The ANC Youth League has a reputation for being, well, good partiers. It knows how to celebrate after a hard hour’s rallying. Some of its leaders appear to be showing the effects of this lifestyle. Let’s just say the designer shirts are a little tighter than they used to be. So it’s a little surprising the League is taking a hard line on banning drinking for youngsters under 21 and introducing compulsory, yes, compulsory PT in schools. C’mon Julius, chest out, tummy in. By STEPHEN GROOTES.
That’s right, we’ve read another ANC Youth League discussion document, this time on education and health, that’s been prepared ahead of its national conference in June. Overall, you would think the League would spend most of its brainpower on this particular document. It’s about health and education, issues that affect everyone more than just about anything. Yet it’s only 14 pages long. Compare that to the economic paper, which is a third longer. But that did have to deal with the League’s favourite subject, nationalisation. And not boring things like health and education.
The population structure of any country is always fascinating. The younger the population, the greater potential is for trouble, unless, of course, development is hugely accelerated. Countries tend to follow a population curve, a fact that can allow one to make some predictions. For example when the Labour Party was campaigning in the British 1997 elections, it was careful not to promise to reduce crime, knowing that the number of young men in the population between 18 and 25 was going to rise. So, we should worry when the League tells us 70% of South Africans are younger than 40. And a little more than 12 million of them are at school. Of those, 350,000 are in independent schools, the rest are being educated by government.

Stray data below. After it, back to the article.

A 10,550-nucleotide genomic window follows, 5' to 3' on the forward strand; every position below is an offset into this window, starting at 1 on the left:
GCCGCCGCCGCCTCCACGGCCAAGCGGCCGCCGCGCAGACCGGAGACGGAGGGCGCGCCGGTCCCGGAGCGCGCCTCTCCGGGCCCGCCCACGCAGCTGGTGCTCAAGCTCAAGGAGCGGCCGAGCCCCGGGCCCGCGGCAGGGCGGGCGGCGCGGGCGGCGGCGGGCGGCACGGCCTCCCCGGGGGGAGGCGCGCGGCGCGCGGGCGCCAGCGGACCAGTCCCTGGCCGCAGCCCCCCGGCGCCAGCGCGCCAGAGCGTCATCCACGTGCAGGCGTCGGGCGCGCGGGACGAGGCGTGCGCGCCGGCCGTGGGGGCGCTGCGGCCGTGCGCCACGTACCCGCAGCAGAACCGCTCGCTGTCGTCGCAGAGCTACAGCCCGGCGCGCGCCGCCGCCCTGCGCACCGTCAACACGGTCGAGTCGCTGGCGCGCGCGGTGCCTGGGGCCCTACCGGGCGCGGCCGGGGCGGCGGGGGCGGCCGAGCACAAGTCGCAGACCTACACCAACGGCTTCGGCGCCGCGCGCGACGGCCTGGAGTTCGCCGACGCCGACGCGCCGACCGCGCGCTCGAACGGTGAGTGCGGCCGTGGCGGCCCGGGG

But that’s it. No real proposal on schools. There’s a proposal for a national audit on what bursaries are available and some kind of coordinating mechanism to make sure they’re used effectively. Oh, dear. Do you really think private businesses are going to allow government to decide who they give their bursaries to? We can’t see it happening either.
But that’s really where the hard-and-fast thinking about education stops. The League “implores the organisation to desist from regurgitating discussions we have had before” on the education issue. It wants action, and, as usual, it wants it now. Quite frankly, the ANC has passed many resolutions on education issues, and very little has come of it, so we can feel their frustration.
But the League has some firm ideas about how the youth should be treated. It really does want them to be forced to get active. It’s part of an international trend and they might find some companies willing to help them. Go to a public park, and you’ll see a kiddies plastic jungle gym, replete with “Simba” logos. Filthy capitalists realise they could be cast as the bad guys of the obesity epidemic, so they should roll with the punch and help the League get everyone moving.